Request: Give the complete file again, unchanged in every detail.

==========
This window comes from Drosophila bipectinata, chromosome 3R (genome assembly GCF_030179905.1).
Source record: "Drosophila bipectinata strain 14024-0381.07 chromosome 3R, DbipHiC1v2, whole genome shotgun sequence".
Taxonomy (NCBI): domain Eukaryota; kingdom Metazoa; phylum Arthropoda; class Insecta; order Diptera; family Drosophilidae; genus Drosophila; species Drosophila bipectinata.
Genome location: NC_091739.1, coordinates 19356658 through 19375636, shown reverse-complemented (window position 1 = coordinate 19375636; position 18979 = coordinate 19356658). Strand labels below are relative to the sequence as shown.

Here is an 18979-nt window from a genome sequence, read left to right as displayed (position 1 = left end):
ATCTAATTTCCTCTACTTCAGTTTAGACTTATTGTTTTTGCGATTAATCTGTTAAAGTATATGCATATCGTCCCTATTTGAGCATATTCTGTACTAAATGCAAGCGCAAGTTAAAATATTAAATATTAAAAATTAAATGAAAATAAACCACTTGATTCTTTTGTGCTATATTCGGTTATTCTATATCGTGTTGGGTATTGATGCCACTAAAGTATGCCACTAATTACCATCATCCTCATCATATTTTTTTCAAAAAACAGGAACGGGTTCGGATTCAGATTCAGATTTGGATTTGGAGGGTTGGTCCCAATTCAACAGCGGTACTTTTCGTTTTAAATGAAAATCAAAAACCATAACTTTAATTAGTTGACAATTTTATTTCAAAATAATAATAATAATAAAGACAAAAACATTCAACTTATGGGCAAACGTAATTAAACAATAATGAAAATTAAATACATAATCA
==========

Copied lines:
This window comes from Drosophila bipectinata, chromosome 3R (genome assembly GCF_030179905.1).
Source record: "Drosophila bipectinata strain 14024-0381.07 chromosome 3R, DbipHiC1v2, whole genome shotgun sequence".
Taxonomy (NCBI): domain Eukaryota; kingdom Metazoa; phylum Arthropoda; class Insecta; order Diptera; family Drosophilidae; genus Drosophila; species Drosophila bipectinata.
Genome location: NC_091739.1, coordinates 19356658 through 19375636, shown reverse-complemented (window position 1 = coordinate 19375636; position 18979 = coordinate 19356658). Strand labels below are relative to the sequence as shown.

Here is an 18979-nt window from a genome sequence, read left to right as displayed (position 1 = left end):
ATCTAATTTCCTCTACTTCAGTTTAGACTTATTGTTTTTGCGATTAATCTGTTAAAGTATATGCATATCGTCCCTATTTGAGCATATTCTGTACTAAATGCAAGCGCAAGTTAAAATATTAAATATTAAAAATTAAATGAAAATAAACCACTTGATTCTTTTGTGCTATATTCGGTTATTCTATATCGTGTTGGGTATTGATGCCACTAAAGTATGCCACTAATTACCATCATCCTCATCATATTTTTTTCAAAAAACAGGAACGGGTTCGGATTCAGATTCAGATTTGGATTTGGAGGGTTGGTCCCAATTCAACAGCGGTACTTTTCGTTTTAAATGAAAATCAAAAACCATAACTTTAATTAGTTGACAATTTTATTTCAAAATAATAATAATAATAAAGACAAAAACATTCAACTTATGGGCAAACGTAATTAAACAATAATGAAAATTAAATACATAATCA